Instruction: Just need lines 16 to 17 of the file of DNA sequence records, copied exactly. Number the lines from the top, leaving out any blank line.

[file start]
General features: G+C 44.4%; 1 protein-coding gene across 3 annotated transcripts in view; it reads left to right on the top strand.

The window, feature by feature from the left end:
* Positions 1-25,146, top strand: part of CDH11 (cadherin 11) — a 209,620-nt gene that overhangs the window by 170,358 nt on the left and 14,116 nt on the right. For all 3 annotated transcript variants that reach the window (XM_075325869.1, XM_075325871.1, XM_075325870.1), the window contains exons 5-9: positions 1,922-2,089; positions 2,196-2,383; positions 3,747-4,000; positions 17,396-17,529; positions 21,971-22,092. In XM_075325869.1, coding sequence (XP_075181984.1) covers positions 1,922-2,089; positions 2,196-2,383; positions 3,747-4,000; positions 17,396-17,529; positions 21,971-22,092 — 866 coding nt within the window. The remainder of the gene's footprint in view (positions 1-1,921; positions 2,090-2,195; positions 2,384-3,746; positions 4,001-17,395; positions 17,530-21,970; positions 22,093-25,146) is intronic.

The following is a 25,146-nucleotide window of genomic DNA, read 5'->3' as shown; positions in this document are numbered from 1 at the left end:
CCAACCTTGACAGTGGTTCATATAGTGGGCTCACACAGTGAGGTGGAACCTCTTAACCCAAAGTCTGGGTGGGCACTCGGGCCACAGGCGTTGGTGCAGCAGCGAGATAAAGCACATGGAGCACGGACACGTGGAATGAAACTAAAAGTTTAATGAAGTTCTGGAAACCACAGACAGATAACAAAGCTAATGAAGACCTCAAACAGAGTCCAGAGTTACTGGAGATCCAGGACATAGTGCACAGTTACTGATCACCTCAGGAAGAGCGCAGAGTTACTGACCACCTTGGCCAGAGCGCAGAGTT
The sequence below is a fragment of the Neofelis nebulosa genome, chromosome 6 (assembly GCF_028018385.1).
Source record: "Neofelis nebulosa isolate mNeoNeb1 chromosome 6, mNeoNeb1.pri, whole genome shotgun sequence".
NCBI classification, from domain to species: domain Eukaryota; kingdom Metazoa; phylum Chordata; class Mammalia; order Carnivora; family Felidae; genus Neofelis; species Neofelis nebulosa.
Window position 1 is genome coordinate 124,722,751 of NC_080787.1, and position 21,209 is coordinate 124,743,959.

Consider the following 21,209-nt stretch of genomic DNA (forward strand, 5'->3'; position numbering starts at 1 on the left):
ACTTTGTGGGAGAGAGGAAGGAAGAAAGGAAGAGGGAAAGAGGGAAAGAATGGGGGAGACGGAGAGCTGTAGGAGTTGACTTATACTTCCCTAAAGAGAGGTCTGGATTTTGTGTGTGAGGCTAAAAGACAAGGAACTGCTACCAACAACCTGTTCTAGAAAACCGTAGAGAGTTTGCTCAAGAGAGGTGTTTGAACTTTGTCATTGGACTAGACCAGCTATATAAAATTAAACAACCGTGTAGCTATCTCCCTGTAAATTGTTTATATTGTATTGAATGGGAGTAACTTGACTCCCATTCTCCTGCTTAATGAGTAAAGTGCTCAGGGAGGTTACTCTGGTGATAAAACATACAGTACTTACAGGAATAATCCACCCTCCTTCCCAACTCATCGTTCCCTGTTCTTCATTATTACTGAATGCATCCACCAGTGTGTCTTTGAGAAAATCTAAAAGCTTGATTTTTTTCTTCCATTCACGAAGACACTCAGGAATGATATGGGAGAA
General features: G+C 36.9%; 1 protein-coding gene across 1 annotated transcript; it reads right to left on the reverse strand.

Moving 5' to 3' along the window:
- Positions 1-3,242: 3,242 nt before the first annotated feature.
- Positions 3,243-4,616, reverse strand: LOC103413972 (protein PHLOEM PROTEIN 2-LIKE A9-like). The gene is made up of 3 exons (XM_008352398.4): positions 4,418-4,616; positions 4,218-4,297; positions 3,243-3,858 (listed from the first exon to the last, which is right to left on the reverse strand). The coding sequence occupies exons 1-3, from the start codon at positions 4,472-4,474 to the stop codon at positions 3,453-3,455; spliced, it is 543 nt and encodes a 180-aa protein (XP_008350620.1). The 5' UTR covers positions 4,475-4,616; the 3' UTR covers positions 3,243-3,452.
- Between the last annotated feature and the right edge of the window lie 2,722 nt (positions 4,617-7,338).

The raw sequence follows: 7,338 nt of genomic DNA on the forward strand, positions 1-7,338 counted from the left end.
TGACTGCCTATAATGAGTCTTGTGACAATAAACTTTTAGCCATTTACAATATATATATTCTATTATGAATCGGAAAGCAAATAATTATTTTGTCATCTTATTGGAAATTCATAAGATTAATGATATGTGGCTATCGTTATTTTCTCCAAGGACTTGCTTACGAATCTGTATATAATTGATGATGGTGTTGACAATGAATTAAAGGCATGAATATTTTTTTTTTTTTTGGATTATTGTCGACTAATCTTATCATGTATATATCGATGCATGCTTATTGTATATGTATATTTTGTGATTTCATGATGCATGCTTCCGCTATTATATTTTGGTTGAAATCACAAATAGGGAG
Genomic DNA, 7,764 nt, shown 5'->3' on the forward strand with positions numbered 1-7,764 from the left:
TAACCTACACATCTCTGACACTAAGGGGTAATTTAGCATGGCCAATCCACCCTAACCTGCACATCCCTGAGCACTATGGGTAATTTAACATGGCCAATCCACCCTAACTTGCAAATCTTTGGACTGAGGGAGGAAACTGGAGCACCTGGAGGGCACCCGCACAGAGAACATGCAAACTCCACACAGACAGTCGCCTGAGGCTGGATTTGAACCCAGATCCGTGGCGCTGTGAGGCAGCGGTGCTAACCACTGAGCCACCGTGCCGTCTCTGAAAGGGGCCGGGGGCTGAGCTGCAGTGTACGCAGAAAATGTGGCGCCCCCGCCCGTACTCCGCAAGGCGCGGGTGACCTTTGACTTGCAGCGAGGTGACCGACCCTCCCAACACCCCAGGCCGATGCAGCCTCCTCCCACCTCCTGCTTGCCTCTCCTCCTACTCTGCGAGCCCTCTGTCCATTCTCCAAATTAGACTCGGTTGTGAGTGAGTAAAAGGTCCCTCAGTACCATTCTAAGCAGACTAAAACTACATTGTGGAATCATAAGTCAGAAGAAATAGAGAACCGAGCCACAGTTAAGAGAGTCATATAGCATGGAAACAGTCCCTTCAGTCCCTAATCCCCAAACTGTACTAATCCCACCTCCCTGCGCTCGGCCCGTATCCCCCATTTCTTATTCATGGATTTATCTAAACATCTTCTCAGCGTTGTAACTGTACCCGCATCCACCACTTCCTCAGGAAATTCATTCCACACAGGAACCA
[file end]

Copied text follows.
- Between the last annotated feature and the right edge of the window lie 2,722 nt (positions 4,617-7,338).

The raw sequence follows: 7,338 nt of genomic DNA on the forward strand, positions 1-7,338 counted from the left end.